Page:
Maybe this is the answer: maybe the answer is not to get trapped in questions of whether you are looking too far forward or are stuck in the past, but instead to simply carry on doing something. Greta Van Fleet have carved out a task of Sisyphean proportions with this latest album. I am no longer sure if there is a point, a movement, or a desire to create something ‘beyond’ the music itself. The aim is only to keep the rock, as it were, rolling.
What happened? Is it that nostalgia has become too trite an ambition? Have the last five years finally awakened us to the reality that the past may be better off where it is? Two, three, years ago the interviews headlined the promise of a “cinematic” debut, “dragging” retro into the twenty-first century. And now, the quest finally turns to innovation.
Perhaps this is and always will be the conflict inherent to Greta Van Fleet: trying to find an identity without sounding too much like itself. The last record leant on sentimentality to avoid over-committing to anything present. No artist in recent memory has quite so expertly managed to bottle and sell the feeling that everything was so much better last year.
And now, the challenge is to turn away from that, to write something that sounds neither like the past nor what audiences have come to expect from a rock revival act. The task of The Battle of Garden Gate is merely to plod on, to distance itself from critics who cannot manage an article without reference to L–, while avoiding the trap of trying to be the next big thing.
If this is the conscious plan, then the album starts on the right foot. Its overture balances innovation with influence, coalescing a widening vocabulary into a crisp whole. Instrumentals cascade over each other as if keen to prove themselves before diving into something more experimental. This, it says, is to be the clean break. And then, necessarily, the album settles into something quite different.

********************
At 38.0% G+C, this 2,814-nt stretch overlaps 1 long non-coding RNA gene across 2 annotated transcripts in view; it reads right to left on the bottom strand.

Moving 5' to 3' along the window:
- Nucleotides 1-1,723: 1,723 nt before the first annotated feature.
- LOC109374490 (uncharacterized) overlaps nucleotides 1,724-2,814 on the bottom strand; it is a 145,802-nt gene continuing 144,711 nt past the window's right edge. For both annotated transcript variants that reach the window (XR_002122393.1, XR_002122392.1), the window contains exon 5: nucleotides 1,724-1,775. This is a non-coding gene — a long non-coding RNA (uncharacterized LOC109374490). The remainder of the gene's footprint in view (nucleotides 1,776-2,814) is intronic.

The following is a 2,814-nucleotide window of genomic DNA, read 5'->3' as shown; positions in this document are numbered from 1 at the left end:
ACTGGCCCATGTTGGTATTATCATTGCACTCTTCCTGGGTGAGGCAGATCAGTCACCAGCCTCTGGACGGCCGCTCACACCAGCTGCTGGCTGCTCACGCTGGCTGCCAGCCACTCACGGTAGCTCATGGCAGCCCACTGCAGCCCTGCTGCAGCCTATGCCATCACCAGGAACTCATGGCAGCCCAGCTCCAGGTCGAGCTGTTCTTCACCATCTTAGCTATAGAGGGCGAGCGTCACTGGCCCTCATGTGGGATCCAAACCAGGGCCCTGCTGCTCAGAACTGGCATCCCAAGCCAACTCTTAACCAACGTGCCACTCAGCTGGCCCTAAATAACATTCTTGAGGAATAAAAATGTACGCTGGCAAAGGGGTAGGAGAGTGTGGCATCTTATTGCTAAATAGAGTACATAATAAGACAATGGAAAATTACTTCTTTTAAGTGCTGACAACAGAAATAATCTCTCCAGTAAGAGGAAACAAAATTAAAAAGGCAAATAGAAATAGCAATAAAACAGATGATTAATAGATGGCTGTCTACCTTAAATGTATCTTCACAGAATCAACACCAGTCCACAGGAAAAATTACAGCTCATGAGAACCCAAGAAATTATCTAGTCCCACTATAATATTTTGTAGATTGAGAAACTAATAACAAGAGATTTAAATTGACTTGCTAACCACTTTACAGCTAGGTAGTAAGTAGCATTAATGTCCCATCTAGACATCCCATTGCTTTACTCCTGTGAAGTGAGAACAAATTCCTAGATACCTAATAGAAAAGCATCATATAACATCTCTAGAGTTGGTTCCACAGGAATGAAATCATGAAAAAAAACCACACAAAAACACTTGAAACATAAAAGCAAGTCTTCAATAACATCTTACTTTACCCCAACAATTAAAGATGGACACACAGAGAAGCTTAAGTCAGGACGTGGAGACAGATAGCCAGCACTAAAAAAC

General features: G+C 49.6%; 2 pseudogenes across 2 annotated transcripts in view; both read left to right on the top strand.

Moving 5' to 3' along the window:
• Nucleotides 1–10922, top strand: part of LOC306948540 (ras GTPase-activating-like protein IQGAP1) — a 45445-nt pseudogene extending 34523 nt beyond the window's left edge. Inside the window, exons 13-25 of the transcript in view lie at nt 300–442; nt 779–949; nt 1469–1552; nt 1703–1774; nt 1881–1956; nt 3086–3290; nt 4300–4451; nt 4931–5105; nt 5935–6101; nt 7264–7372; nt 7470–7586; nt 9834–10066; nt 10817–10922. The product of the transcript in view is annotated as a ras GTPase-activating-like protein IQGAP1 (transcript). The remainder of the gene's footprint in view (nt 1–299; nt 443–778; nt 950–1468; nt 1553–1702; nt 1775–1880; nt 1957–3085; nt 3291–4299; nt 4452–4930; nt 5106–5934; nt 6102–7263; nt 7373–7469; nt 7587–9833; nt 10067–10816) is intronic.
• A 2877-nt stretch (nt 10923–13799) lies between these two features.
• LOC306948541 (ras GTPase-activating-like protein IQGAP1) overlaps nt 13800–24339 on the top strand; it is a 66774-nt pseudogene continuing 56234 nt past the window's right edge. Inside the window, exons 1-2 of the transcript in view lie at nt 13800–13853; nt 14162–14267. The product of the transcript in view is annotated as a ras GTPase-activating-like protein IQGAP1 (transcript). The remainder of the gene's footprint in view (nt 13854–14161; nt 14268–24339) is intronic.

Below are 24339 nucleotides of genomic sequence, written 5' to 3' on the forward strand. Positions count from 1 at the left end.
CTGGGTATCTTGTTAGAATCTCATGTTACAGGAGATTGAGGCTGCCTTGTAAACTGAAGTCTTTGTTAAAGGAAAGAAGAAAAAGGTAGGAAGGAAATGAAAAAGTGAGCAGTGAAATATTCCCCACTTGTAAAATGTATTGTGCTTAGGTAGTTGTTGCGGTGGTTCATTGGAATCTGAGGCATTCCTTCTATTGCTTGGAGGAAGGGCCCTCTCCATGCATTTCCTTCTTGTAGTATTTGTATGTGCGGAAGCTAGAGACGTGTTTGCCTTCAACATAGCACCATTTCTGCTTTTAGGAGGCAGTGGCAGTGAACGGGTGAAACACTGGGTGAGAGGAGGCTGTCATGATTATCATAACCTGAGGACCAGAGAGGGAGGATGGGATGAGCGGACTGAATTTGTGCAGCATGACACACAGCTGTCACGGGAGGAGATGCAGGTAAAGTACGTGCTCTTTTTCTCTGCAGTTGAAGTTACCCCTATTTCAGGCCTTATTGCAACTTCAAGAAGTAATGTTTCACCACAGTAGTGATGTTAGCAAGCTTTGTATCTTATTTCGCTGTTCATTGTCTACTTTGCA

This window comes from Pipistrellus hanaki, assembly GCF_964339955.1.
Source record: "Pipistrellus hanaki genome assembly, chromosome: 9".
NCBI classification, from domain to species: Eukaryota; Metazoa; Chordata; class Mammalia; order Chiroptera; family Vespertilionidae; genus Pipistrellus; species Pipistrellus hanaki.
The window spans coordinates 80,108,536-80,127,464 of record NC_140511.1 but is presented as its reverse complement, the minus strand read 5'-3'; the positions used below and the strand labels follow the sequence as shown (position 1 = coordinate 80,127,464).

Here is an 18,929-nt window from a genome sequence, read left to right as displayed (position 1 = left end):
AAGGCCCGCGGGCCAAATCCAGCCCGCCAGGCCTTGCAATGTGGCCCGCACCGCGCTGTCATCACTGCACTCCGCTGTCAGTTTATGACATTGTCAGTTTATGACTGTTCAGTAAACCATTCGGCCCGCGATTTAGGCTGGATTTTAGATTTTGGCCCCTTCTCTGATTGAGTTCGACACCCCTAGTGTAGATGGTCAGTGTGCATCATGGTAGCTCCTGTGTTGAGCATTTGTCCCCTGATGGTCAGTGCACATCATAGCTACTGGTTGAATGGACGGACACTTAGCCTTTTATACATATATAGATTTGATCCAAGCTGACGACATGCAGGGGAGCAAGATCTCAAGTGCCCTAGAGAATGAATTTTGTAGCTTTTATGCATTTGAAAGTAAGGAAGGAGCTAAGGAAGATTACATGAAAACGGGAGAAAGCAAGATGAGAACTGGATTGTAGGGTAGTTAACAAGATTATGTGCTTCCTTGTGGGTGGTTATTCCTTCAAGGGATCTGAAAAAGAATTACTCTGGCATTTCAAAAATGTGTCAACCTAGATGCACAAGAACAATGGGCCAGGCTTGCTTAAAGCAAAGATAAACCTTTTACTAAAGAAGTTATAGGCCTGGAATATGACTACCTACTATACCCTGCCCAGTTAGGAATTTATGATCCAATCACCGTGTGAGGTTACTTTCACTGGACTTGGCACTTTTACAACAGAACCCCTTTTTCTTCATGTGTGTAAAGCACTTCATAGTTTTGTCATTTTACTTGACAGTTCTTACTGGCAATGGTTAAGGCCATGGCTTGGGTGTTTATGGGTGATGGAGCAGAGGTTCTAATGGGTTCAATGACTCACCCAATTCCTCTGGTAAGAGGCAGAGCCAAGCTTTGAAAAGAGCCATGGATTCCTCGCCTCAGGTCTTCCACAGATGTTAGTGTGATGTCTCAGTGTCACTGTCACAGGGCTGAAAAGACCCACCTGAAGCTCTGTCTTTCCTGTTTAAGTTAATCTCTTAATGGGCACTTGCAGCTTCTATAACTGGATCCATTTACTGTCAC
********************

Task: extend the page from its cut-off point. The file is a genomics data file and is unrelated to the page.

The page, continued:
‘My Way, Soon’ does not have the roar of ‘Black Dog’ or ‘Hells Bells’ to guide it. Instead it comes into itself slowly. The album’s themes are still drawn from a familiar pool of war and drums and sex. But audiences should note the overall change of tempo. Granted, a handful of fillers populate the middle and ‘Tears of Rain’ could be ‘Hotel California’, but the album seems intent on trying a few things out.
“Its overture balances innovation with influence, coalescing a widening vocabulary into a crisp whole.”
Though now nine years old, Greta Van Fleet is still a relatively young band. The challenge of the second album is to decide whether to capitalise on a trick that works or to steadily evolve with the times. Should the band wish to continue down the route of tight production, throwback guitar riffs and nostalgia, their sound is sure to find radio-friendly popularity between the generations. But should they continue instead down the line of ‘Broken Bells’ and ‘The Weight of Dreams’, the band stand a chance of leaving behind something significant.
On the one hand, there is safety. There is the guarantee of popular appeal through precedent. There will be a career for Greta Van Fleet in writing songs that sound like they used to. But on the other, the band have already begun to see the allure of a break in tradition. After all, such a flair for storytelling cannot be taught; to risk sounding like somebody else would be a waste. The new record seems to capture this, as the band struggles to work out what it wants to be. Overall, it is encouraging.
For now, the album fits. Greta Van Fleet have learnt much from their first outing though are not yet settled on where to go next. In the meantime, it makes sense to carry on making music, experimenting, learning what works and what does not. Life, as they say, can only be understood backwards; but it must be lived forwards.
Words by James Reynolds
This article was published as part of The Indiependent‘s May 2021 magazine edition.
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